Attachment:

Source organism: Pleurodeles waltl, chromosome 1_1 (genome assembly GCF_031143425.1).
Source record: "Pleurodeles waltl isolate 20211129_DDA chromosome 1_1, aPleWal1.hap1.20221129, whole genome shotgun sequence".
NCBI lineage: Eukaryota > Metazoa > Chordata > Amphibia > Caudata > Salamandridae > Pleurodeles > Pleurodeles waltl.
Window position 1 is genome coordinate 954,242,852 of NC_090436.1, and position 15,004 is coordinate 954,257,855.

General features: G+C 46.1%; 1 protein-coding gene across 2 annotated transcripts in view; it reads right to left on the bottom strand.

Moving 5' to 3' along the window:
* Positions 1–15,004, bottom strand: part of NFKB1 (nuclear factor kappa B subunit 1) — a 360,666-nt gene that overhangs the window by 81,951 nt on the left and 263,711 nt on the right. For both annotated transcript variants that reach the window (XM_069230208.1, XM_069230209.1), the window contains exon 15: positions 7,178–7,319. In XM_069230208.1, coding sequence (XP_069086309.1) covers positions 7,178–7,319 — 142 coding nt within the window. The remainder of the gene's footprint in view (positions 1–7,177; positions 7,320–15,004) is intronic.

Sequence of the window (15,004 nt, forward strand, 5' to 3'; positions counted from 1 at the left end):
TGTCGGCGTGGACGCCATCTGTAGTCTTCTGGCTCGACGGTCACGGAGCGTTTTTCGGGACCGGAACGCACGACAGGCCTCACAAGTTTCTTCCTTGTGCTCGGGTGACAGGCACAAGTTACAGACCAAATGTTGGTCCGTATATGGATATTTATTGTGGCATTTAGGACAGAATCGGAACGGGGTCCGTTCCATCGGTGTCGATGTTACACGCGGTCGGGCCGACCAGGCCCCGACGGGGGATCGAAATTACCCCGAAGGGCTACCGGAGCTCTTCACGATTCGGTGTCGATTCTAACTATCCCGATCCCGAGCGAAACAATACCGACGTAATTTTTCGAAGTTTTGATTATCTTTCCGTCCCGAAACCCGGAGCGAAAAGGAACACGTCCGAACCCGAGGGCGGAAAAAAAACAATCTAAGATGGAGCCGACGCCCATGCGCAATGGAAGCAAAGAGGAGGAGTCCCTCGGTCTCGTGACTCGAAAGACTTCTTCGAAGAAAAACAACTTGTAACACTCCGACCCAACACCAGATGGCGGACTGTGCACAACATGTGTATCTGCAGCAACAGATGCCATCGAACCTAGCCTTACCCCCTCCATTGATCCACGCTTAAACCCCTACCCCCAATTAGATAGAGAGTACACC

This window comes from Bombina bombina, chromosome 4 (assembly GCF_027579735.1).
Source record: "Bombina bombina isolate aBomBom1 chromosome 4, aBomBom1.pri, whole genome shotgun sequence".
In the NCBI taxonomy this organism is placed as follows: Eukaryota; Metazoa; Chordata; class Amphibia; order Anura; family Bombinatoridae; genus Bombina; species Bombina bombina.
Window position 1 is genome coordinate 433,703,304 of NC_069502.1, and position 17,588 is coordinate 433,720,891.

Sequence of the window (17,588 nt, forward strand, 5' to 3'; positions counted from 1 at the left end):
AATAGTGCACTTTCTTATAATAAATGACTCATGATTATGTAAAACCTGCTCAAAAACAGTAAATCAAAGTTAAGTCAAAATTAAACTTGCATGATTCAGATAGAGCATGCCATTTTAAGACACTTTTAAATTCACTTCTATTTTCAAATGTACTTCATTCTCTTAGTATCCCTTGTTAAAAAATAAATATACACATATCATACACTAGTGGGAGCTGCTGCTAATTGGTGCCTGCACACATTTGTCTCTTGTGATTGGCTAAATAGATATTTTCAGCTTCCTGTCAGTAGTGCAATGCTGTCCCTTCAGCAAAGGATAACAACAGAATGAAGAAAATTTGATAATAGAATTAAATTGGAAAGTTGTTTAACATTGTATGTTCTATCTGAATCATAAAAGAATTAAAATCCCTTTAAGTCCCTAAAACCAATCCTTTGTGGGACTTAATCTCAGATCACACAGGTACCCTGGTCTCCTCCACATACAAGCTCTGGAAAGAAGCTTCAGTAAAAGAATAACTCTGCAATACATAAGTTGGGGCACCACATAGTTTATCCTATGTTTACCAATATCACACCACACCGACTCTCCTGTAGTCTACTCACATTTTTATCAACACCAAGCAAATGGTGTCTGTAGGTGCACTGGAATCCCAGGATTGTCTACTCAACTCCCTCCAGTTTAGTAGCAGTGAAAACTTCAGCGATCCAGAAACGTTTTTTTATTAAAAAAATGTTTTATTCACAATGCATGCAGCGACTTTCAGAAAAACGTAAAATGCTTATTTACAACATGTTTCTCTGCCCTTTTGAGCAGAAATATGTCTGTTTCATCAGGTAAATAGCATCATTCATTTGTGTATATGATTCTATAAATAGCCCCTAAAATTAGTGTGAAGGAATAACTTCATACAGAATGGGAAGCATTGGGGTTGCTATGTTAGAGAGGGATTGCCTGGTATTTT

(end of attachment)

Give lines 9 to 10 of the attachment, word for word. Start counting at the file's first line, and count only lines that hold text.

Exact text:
TGTCGGCGTGGACGCCATCTGTAGTCTTCTGGCTCGACGGTCACGGAGCGTTTTTCGGGACCGGAACGCACGACAGGCCTCACAAGTTTCTTCCTTGTGCTCGGGTGACAGGCACAAGTTACAGACCAAATGTTGGTCCGTATATGGATATTTATTGTGGCATTTAGGACAGAATCGGAACGGGGTCCGTTCCATCGGTGTCGATGTTACACGCGGTCGGGCCGACCAGGCCCCGACGGGGGATCGAAATTACCCCGAAGGGCTACCGGAGCTCTTCACGATTCGGTGTCGATTCTAACTATCCCGATCCCGAGCGAAACAATACCGACGTAATTTTTCGAAGTTTTGATTATCTTTCCGTCCCGAAACCCGGAGCGAAAAGGAACACGTCCGAACCCGAGGGCGGAAAAAAAACAATCTAAGATGGAGCCGACGCCCATGCGCAATGGAAGCAAAGAGGAGGAGTCCCTCGGTCTCGTGACTCGAAAGACTTCTTCGAAGAAAAACAACTTGTAACACTCCGACCCAACACCAGATGGCGGACTGTGCACAACATGTGTATCTGCAGCAACAGATGCCATCGAACCTAGCCTTACCCCCTCCATTGATCCACGCTTAAACCCCTACCCCCAATTAGATAGAGAGTACACC

This window comes from Bombina bombina, chromosome 4 (assembly GCF_027579735.1).